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review 2018-03-15 17:29
Pachinko, by Min Jin Lee
Pachinko - Min Jin Lee

It took me almost four months to read Pachinko. As I read, I began wondering about my slow pace. My fall semesters are busier, yes, but I still manage to finish most books in what's a timely manner for me. It certainly wasn't because I found the book hard to read in terms of comprehension or engagement. As I got closer to the end, I realized: it was because I was so invested in the characters and storytelling I had to take time to process the intense feelings the novel evoked. There are also regular gaps in time that take place between chapters where characters' situations change significantly; I needed mental space before diving into the story again. I can't think of another novel that required this sort of reading from me.


In addition to Rushdie's The Moor's Last Sigh, Pachinko has served to establish that "family sagas" can engage me, or at least when another culture is involved. Through the family portrayed here, I learned more about Korea, but it never feels like a history lesson. Everything comes from the characters. The novel also provokes thought about national and racial identity.


There were moments I dreaded, as with the return of a less sympathetic character, though not in a way that made me dislike the novel or its author. There were moments that shocked me to the point of gasping. There are many scenes that easily and vividly come to mind when I recall my reading, which I finished more than a month ago.


I would love to teach this novel. I have the feeling I may reread it some day, regardless. For me, that's a rarity, a compliment, and a sign of deep gratitude. 

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review 2018-03-02 05:28
Bandi's Accusation - I wasn't prepared for how excellent every single story is.
The Accusation: Forbidden Stories from Inside North Korea - Deborah Smith,Bandi

Finally this came out in the US, then it came out in paperback (my preferred way to own books) and then I waited over two months to actually read it. There is an incredibly interesting and important story surrounding this publication. I'll be honest - that's the reason I wanted to read it. I sort of discarded much of the hype because it's an historical book, and that was what a lot of reviews stressed.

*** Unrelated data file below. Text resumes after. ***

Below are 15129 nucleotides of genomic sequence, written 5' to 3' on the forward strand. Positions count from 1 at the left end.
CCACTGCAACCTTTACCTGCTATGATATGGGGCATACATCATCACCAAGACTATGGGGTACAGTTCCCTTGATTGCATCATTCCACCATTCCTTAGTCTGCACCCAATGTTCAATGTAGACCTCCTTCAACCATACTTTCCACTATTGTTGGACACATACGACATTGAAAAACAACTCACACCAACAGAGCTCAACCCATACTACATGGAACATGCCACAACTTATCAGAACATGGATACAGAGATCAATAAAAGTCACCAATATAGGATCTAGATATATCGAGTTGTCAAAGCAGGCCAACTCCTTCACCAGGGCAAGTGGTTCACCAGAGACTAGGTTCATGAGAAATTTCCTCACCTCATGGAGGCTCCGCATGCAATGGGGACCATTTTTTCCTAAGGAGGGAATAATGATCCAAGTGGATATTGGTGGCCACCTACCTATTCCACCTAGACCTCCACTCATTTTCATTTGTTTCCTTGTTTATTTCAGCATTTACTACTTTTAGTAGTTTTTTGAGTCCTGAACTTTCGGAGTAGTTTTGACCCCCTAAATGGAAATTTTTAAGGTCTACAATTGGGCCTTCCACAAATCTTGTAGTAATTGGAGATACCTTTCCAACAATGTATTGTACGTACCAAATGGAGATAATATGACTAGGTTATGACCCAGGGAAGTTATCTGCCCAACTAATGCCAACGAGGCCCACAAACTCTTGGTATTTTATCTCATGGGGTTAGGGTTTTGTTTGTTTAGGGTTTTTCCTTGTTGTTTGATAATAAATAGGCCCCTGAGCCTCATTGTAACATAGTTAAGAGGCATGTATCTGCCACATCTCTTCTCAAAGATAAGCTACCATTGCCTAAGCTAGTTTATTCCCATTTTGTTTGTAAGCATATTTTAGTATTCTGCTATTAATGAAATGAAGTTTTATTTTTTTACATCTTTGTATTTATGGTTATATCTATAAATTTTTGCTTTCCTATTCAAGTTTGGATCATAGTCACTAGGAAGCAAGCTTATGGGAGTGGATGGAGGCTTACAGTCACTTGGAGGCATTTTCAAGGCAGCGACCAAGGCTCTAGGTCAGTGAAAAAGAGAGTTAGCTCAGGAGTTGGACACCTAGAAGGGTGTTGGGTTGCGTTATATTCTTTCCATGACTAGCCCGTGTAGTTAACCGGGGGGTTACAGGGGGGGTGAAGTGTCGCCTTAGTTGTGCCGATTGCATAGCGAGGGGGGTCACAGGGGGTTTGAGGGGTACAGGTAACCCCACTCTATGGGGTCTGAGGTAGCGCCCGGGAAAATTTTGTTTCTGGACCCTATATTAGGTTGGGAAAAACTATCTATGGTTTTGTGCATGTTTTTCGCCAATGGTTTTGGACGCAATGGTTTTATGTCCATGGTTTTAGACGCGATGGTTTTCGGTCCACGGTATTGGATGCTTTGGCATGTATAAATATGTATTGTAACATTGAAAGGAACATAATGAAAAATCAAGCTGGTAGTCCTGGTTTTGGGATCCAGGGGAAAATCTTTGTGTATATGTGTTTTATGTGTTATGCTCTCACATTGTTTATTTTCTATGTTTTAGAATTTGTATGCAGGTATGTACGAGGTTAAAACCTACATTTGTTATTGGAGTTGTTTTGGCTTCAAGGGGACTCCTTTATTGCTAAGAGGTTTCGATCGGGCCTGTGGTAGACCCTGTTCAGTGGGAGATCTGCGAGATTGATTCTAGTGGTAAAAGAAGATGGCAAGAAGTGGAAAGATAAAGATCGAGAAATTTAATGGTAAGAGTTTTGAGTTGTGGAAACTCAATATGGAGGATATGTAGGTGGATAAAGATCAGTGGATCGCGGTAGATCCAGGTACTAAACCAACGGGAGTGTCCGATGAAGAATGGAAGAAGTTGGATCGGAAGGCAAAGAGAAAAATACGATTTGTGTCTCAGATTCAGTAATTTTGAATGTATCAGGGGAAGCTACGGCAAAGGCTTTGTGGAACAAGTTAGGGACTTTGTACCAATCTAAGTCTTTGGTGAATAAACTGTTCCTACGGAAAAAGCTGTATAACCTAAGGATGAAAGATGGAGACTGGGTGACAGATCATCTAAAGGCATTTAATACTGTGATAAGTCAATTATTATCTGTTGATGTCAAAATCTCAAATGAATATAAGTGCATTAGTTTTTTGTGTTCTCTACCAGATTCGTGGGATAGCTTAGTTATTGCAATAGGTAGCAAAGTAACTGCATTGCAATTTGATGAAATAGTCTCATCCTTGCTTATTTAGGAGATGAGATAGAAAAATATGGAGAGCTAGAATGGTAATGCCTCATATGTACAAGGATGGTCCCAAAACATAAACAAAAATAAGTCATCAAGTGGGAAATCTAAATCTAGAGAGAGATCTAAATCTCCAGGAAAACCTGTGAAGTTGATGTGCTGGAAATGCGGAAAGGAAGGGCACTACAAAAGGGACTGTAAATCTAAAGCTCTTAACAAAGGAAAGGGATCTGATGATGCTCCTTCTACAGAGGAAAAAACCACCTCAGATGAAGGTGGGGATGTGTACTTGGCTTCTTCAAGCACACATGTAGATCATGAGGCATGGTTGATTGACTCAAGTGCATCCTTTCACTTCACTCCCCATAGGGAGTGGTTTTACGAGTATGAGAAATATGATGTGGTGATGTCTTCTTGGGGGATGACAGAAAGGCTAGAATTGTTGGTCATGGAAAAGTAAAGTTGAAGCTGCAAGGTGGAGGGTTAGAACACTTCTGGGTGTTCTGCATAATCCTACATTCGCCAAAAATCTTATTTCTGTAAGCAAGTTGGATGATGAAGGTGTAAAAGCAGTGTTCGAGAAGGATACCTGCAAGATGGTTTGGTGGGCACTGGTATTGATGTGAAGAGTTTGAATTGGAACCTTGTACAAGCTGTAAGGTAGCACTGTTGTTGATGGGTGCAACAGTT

I wasn't prepared for how excellent every single story is. This is really good, nuanced, realistic fiction. There's a broad range of stories here from a wide variety of characters. Politics yes, but also parenting/grand-parenting/being parented, love, betrayal, family, honor, farm life to the big city - it's all here in these stories.

I don't read Korean, so I can't compare, but in terms of coming across as an original voice without making it bland or overstuffing it with words to remind us that this started in another language, this is one of the best translations I've read in a long time too.

Usually when I read collected short stories, I have a favorite. I honestly can't pick here. There are stories that will touch you no matter who you are or whether or not you care about politics. While the DPRK is a main player in some stories, it serves only as a specter shaping the rest, like any world in any fiction. These are human stories more than North Korean, and in the end that's what makes this such a terrific read.

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text 2018-02-19 19:38
Reading progress update: I've read 49 out of 176 pages.
Pyongyang: A Journey in North Korea - Guy Delisle


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text 2018-02-13 01:07
Reading progress update: I've read 1 out of 176 pages.
Pyongyang: A Journey in North Korea - Guy Delisle

while all eyes are on South Korea, I'll be sneaking into--ack!

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review 2017-05-25 00:00
All Monsters Must Die: An Excursion to North Korea
All Monsters Must Die: An Excursion to North Korea - Magnus Bärtås,Fredrik Ekman,Saskia Vogel If you don't know much about North Korea (which I don't), this is a solid if somewhat whimisically organised introduction to the country's history and culture. It's set in two frames: a tour the authors went on, and the country's film industry, especially as it related to the kidnapping of two South Korean directors. As much as I might have appreciated something more straightforwardly chronological, I found this book very interesting, and it did answer most of my questions.
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